What Happens to Saddam?
The New York Times reported Friday that a weeklong training session for Iraqi judges and prosecutors who are supposed to try Saddam Hussein did not go well. Western experts said the Iraqis were not acquainted with the complexities of international law used to deal with mass killing and genocide.
On the other hand, the UN said that Secretary General Kofi Annan had expressed “serious doubts” that the Iraqi court could meet “relevant international standards,” worried that its ability to apply the death penalty went against UN policies, and therefore Annan had concluded that UN legal experts should not assist the Iraqis. According to the article, an Iraqi said he would welcome UN participation because, “It would stop the impression that the whole thing is run by Americans.”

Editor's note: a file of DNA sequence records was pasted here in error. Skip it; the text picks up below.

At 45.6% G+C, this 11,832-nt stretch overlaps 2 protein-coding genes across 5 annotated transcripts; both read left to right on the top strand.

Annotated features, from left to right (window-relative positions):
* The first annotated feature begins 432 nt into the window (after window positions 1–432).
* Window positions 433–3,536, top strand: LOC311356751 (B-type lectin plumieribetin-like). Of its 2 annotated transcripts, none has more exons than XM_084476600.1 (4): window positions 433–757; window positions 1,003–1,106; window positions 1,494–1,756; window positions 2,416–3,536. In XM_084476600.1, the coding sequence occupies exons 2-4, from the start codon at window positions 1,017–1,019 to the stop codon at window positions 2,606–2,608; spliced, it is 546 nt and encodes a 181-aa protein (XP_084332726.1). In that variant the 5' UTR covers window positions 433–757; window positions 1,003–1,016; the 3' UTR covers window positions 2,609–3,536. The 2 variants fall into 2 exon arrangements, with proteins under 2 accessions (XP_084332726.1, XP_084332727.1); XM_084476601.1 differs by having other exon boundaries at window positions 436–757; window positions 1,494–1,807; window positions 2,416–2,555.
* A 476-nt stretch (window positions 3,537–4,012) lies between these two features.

The Washington Post described the UN decision as “a blow to the United States and Iraq’s interim government.” The Post added, “A senior U.S. official, who spoke on the condition of anonymity because of the ongoing diplomacy, said the Iraqi tribunals would proceed without U.N. support, with the first trials against Hussein’s associates starting in the new year.”
The articles do not mention the role of Ahmad Chalabi’s cousin, Salem Chalabi. Salem was initially named to head the war crimes tribunal, but has recently been removed from that position because of accusations of his involvement in criminal activity, according to CNN.